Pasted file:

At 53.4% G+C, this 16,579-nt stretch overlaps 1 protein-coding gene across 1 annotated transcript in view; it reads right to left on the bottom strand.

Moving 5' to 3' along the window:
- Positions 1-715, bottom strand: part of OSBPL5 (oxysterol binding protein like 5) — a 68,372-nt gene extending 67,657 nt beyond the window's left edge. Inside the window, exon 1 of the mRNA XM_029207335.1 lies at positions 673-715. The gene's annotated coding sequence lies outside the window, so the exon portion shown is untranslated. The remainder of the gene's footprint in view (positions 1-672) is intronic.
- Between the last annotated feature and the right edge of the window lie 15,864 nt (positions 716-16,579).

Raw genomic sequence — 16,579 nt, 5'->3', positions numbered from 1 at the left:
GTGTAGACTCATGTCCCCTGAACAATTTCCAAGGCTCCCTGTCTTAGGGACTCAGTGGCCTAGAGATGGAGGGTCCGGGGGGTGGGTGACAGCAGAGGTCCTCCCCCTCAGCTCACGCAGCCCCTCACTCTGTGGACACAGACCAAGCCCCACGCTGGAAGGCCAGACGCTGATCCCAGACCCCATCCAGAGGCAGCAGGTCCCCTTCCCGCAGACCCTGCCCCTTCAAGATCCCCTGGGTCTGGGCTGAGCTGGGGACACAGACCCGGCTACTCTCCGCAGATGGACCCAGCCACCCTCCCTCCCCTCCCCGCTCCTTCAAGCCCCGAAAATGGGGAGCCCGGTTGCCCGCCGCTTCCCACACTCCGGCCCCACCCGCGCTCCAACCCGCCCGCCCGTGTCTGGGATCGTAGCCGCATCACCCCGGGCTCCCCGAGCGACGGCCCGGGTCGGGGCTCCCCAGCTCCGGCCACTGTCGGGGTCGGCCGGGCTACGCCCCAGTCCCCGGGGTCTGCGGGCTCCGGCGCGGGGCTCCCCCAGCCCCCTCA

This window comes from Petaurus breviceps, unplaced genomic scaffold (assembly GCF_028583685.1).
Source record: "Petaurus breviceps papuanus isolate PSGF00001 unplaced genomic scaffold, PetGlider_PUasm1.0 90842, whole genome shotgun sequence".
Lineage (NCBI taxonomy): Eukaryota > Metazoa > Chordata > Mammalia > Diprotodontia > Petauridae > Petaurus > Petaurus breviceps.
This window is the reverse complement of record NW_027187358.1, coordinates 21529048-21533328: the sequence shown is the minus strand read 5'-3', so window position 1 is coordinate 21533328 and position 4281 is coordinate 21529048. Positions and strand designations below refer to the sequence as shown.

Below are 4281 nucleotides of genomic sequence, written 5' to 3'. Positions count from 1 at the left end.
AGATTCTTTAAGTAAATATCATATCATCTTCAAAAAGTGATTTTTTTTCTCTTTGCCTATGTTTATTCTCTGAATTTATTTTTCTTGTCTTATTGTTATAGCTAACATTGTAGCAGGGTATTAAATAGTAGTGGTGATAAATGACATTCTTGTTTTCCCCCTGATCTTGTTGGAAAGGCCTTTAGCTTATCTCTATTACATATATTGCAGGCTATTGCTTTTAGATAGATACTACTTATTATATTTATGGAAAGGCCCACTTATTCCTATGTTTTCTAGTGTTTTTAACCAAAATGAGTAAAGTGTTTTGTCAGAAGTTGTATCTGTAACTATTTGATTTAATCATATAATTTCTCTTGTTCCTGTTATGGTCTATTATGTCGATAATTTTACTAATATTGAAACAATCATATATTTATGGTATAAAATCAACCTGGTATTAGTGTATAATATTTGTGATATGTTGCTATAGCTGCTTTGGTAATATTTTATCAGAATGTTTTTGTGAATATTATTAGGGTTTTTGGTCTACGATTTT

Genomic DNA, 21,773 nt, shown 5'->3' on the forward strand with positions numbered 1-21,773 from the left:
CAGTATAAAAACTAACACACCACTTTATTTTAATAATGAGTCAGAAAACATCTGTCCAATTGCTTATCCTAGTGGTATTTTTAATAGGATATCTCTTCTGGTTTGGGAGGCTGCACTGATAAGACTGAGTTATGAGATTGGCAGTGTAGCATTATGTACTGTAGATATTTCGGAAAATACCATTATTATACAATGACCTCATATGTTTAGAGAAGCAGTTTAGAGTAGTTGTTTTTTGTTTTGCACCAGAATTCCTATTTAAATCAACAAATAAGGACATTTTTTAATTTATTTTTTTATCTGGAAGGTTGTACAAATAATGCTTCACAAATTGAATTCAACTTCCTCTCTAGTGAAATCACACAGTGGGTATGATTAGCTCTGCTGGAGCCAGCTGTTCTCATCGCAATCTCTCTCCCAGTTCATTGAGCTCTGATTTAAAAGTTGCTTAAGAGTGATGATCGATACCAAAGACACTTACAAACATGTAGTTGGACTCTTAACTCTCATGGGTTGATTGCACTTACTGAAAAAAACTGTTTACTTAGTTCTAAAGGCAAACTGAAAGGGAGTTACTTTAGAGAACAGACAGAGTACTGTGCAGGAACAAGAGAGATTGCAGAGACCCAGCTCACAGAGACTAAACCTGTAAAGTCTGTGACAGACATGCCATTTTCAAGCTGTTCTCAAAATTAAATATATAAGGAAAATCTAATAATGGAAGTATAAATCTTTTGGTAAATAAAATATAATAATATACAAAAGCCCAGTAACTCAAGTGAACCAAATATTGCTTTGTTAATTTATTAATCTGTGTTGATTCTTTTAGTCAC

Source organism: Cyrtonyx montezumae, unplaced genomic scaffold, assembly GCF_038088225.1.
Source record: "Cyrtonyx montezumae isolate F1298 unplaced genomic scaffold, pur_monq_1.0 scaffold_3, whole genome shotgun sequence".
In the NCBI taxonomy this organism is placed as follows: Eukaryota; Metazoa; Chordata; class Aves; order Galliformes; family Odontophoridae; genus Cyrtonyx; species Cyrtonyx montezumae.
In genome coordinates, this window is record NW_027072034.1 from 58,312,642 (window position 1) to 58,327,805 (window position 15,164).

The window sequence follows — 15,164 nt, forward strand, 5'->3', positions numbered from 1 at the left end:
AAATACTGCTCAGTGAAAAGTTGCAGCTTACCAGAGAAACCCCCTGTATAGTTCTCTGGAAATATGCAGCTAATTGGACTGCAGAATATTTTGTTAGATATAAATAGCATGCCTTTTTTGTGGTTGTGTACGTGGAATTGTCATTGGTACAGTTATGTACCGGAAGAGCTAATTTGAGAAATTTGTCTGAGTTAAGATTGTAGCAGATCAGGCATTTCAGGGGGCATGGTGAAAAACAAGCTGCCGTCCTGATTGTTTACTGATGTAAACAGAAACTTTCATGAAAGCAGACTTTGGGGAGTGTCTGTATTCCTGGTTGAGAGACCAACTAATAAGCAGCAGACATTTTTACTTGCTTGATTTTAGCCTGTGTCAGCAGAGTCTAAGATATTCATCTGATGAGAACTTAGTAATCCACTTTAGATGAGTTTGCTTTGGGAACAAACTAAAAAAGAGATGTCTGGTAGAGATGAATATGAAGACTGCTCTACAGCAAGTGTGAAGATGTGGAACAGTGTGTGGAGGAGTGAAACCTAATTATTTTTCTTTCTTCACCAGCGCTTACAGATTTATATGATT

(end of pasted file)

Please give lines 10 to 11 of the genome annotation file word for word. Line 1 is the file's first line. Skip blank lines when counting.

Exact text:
This window is the reverse complement of record NW_027187358.1, coordinates 21529048-21533328: the sequence shown is the minus strand read 5'-3', so window position 1 is coordinate 21533328 and position 4281 is coordinate 21529048. Positions and strand designations below refer to the sequence as shown.

Below are 4281 nucleotides of genomic sequence, written 5' to 3'. Positions count from 1 at the left end.